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Paul Rogers on what PPE should be worn when resuscitating a person using CPR

Paul Rogers answers the vexing question of what PPE should be worn when resuscitating a person using CPR during Covid-19, given the conflict between PHE and the UK Resuscitation Council on whether chest compressions are aerosol generating procedures.

Paul Rogers of our Health & Safety Team has recently had an article published in LexisPSL exploring what PPE should be worn when resuscitating a person.

The Guidance

PHE publication ‘COVID-19, infection prevention and control guidance’ explains that the transmission of coronavirus (COVID-19) is thought to occur mainly through respiratory droplets generated by coughing and sneezing and by contact with contaminated surfaces. During AGPs however, it recognises that there is an increased risk or aerosol spread of infectious agents and advises airborne precautions must be implemented when performing AGPs.

In a work-related environment that does not normally involve AGPs or close personal contact with those who may be infected, social distancing and hygiene are the primary methods whereby the risk of transmission from respiratory droplets is being controlled. But in a social care context and for first responders/ambulance crew, work involving close personal contact with those who may be infected has to be carried out to care for those who need it. Many of those cared for will be vulnerable and especially susceptible to the worst effects of the disease if contracted. Likewise, those who care for the vulnerable are also at risk of contracting the disease. First responders and ambulance crews will perform CPR as a routine part of their jobs, and may not be able to ascertain whether the patient has the disease or may have it – especially as many carriers are asymptomatic.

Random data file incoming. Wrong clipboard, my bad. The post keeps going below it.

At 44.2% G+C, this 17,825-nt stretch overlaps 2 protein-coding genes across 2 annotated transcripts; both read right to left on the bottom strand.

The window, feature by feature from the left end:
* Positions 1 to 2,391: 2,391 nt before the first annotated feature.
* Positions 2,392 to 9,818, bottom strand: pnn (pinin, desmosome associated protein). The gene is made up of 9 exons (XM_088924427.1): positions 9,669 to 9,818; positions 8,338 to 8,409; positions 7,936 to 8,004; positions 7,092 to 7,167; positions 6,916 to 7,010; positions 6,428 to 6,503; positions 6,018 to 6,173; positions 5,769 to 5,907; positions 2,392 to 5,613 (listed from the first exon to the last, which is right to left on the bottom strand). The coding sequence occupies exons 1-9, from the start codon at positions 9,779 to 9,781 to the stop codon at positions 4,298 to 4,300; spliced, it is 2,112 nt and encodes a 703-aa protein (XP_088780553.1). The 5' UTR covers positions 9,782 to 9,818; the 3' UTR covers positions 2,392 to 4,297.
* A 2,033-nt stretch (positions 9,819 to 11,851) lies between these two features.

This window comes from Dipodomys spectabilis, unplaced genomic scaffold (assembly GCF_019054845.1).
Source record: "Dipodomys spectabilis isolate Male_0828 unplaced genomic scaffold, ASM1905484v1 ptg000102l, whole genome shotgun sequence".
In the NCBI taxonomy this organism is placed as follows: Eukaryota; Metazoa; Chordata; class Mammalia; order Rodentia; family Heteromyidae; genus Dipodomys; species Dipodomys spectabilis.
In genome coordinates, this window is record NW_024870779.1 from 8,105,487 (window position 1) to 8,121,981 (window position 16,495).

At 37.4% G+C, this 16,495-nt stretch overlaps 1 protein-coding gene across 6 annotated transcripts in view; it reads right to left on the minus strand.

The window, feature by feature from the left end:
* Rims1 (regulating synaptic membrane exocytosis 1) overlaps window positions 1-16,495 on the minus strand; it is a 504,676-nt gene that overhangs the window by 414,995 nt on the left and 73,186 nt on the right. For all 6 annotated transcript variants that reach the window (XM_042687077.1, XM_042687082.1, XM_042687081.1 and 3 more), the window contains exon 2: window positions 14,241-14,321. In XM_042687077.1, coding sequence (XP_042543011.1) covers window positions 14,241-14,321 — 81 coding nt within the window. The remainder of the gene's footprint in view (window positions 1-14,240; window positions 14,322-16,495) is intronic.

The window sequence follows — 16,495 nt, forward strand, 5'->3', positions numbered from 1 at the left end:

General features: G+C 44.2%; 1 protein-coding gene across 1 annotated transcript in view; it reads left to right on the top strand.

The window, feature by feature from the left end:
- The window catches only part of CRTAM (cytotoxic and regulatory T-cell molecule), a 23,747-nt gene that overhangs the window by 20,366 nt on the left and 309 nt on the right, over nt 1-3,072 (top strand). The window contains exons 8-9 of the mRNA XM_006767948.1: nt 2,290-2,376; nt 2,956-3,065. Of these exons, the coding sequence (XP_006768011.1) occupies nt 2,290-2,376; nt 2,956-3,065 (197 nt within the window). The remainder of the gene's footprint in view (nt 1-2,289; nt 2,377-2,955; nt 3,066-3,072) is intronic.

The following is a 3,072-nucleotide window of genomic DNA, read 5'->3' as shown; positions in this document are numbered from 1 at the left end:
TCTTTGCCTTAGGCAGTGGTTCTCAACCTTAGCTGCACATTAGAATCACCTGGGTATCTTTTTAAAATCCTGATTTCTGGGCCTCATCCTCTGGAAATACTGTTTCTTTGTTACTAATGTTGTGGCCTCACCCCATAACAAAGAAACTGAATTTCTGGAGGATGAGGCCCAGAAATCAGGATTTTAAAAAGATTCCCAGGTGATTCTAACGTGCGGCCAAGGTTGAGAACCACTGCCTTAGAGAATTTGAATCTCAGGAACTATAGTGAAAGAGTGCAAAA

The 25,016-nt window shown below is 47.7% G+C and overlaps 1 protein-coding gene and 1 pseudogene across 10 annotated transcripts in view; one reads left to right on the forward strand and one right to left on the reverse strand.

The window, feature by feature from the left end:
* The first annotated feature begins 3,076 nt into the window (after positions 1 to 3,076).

LexisNexis Article

Paul discusses the recent statement by the UK Resuscitation Council that chest compressions are aerosol generating procedures which sits uncomfortably with Public Health England’s view, and consequent guidance on Personal Protective Equipment, that they are not.

He also considers the implications for employers in discharging their obligations under the Health and Safety at Work etc Act 1974 when determining what the correct PPE is, and what advice/instructions to give staff confronted with such a situation in a care setting.

Read the full article here


Alternatively, you can download a pdf copy of ‘Coronavirus (COVID-19)—Contradictions in aerosol generating procedures guidance for health‘ here.


Find out more

Paul Rogers is a member of our Health & Safety Team and his practice centres on the defence of corporations, directors and individuals for offences under the Health and Safety at Work Act. If you would like to discuss any of the issues covered in this article please contact Paul directly or via his Practice Director, Nick Levett for a confidential discussion.


Covid-19 11 May, 2020


Paul Rogers

Call: 1989

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